Since switching to reduced hours and cutting back on staff in December 2016, and again a few months later, officials with the Garfield County Library District believe it may be time to return what was lost to the branches across the district.
Executive Director Brett Lear said the library board will be deciding at next month’s meeting on whether to pursue a mill levy increase on the November ballot. He said the board will discuss the district finances and whether a mill levy increase would be the best solution to some of the problems the district is facing. In the next month, if it moves forward, the board will vote on whether to put the mill levy increase on the November ballot.
“As of now, if we were to put it on the ballot,” he said, 1.5 mills would be increase, “generating around $4 million annually with current projections.”
Though the mill levy increase would bring more revenue for the district and help it from going into the red going forward, one of the main objectives would be to get back some of the hours the district lost several years ago.
The December 2016 hour change resulted in a 7% decrease in hours open and a staffing reduction of 25%, according to the Garfield County Libraries.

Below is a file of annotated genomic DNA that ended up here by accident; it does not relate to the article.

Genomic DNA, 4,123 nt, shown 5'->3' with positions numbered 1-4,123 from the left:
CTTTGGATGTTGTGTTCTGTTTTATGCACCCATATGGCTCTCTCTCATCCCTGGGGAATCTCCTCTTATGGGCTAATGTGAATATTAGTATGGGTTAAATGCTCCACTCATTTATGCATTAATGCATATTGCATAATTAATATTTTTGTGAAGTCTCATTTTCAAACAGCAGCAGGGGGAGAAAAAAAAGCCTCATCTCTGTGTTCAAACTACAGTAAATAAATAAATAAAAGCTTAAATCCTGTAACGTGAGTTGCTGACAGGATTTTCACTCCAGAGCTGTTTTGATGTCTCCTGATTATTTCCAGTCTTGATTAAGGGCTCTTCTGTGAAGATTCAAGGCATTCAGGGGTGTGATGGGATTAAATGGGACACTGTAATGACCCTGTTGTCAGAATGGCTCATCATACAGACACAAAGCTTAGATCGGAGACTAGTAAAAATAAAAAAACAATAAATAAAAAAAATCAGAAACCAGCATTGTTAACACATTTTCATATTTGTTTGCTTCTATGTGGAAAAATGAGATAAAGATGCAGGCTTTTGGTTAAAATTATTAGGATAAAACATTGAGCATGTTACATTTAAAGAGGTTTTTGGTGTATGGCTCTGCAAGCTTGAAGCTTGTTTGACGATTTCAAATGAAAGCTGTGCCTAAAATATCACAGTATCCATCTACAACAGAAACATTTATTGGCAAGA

Nine months later the library cut hours again with all the libraries now open no earlier than 11 a.m.
Lear said a survey sent to residents asking about the library services they valued most showed just how disappointed some were with lack of morning availability and overall library hour reduction.
“58 percent said they would support a mill levy tax increase,” he said.
The library district may not have the same hours or staff as it used to, but, according to Lear, it remains an important resource for the community.
The district sees around 424,000 visitors annually with near universal membership for residents across the valley no matter what town they live in.
The funds from a mill levy increase could be used to retain staff and keep the libraries open longer, provide senior classes and educational classes and events for students especially during the summer, purchase new materials, improve technology and more, according to the district.
The mill levy increase would also come with a citizens’ oversight committee and public view of expenditures to ensure that funds are spent efficiently.
“We want to make sure our residents have healthy libraries and a great community resource for future generations,” Lear said.
Library district operations benefit from a mix of revenues, including a dedicated 0.25 percent portion of the county’s 1-cent sales tax, and a 1-mill property levy approved by county voters 10 years ago.
The property tax was intended to pay for new library facilities in each of the county’s six municipalities, from Carbondale to Parachute.
Editor’s note: Due to a reporting error, a previous version of this story said that 68 percent of survey respondents said they would support a mill levy tax increase. 58 percent of survey respondents said they would support a mill levy tax increase.